VIA BUSINESS TIMES:
THE automotive sector's transformation map has and will continue to make Malaysia competitive, even with challenging free trade pacts like the Trans-Pacific Partnership (TPP), which Malaysia hopes to be a member.
Signs of steady improvement in the sector have been showing in the past decade since the Asean Free Trade Area (Afta), Japan-Malaysia Economic Partnership Agreement and the Malaysia-Australia Free Trade Agreement (FTA), enabling Malaysia to be on the same page as the leading automotive countries in the world.
"(Global) competitiveness is what we have been preparing for. Right from Afta, the government has been liberalising the industry," said Malaysia Automotive Institute chief executive officer Madani Sahari.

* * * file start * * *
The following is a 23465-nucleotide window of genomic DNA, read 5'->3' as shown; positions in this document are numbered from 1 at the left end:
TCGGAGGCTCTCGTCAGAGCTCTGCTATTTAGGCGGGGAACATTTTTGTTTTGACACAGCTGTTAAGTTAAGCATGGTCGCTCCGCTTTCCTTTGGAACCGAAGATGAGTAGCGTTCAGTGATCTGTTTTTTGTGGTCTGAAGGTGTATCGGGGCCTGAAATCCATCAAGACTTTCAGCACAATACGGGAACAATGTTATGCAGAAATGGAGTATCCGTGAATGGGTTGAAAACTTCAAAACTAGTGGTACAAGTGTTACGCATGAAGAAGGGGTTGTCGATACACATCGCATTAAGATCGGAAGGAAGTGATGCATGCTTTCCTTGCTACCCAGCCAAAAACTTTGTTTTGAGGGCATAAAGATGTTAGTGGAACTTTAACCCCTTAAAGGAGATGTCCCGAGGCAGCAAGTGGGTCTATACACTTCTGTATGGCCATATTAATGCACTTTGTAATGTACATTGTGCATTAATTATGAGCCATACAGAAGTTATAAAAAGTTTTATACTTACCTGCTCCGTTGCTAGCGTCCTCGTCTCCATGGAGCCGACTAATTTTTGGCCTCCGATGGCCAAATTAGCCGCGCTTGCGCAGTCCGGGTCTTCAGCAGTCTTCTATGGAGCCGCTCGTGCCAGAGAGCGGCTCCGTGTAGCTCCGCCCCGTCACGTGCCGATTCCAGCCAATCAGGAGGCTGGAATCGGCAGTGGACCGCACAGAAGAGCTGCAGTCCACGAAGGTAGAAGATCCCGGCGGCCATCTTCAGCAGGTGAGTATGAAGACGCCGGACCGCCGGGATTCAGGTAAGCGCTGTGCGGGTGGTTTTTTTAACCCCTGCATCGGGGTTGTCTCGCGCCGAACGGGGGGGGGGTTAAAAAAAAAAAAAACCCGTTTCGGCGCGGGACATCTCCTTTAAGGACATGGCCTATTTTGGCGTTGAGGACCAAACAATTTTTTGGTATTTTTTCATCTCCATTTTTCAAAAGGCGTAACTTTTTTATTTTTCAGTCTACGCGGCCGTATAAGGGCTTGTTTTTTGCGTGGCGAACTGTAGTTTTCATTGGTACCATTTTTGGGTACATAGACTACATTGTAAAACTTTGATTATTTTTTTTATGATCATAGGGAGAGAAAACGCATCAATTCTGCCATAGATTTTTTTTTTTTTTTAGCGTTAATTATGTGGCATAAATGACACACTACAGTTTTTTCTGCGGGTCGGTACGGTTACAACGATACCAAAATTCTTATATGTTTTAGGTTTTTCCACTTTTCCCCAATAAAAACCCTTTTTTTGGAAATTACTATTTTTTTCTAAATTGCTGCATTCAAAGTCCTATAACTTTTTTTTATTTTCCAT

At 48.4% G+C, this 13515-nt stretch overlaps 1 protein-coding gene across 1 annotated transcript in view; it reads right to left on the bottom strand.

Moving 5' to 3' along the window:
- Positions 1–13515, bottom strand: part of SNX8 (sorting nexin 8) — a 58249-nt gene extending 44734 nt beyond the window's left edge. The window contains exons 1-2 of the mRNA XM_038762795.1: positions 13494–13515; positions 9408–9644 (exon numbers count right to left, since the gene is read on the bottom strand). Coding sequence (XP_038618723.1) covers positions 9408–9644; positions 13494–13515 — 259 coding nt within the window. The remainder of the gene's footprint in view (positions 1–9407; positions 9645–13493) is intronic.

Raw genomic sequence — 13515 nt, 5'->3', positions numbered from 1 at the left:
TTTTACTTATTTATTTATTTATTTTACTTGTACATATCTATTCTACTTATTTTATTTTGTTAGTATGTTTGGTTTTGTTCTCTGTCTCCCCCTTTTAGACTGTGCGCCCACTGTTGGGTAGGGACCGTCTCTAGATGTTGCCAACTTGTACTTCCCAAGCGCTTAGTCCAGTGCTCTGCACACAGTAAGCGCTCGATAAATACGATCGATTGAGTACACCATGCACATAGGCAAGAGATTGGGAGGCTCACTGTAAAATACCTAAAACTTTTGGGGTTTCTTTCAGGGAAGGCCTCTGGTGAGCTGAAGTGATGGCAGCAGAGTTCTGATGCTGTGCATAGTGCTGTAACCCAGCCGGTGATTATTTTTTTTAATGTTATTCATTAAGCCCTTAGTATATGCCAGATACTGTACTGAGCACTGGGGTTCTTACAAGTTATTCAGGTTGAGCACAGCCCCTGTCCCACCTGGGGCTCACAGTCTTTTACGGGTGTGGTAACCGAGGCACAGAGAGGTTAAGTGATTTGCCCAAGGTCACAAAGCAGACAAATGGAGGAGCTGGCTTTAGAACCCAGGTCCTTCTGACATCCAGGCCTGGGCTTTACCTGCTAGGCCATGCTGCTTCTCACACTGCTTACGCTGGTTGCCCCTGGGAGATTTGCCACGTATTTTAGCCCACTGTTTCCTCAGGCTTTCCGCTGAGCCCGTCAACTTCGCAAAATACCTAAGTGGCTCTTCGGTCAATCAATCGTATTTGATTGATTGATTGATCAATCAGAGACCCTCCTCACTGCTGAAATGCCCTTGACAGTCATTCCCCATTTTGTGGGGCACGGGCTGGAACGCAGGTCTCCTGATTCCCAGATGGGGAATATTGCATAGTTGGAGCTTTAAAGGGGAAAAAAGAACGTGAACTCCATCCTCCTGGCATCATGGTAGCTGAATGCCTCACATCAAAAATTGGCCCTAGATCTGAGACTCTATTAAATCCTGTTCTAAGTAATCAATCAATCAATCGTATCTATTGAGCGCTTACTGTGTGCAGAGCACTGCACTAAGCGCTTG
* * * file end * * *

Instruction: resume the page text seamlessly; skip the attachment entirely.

With Afta, for instance, there is nothing to stop automotive manufacturers from using Indonesia to sell their vehicles to the Malaysian market.
Both the trade pacts with Japan and Australia, which come into effect in 2016, will see zero import duties for vehicles from these markets.
The National Automotive Policy (NAP), which is undergoing its second revision after the first in 2006, has paved the path towards liberalising the industry further by extending licences to energy-efficient vehicles (EEV) for all vehicles.
How do these developments impact Proton and Perodua?
"They need to transform now. Perodua has been aggressive in reducing prices because it reduces operation costs," he said.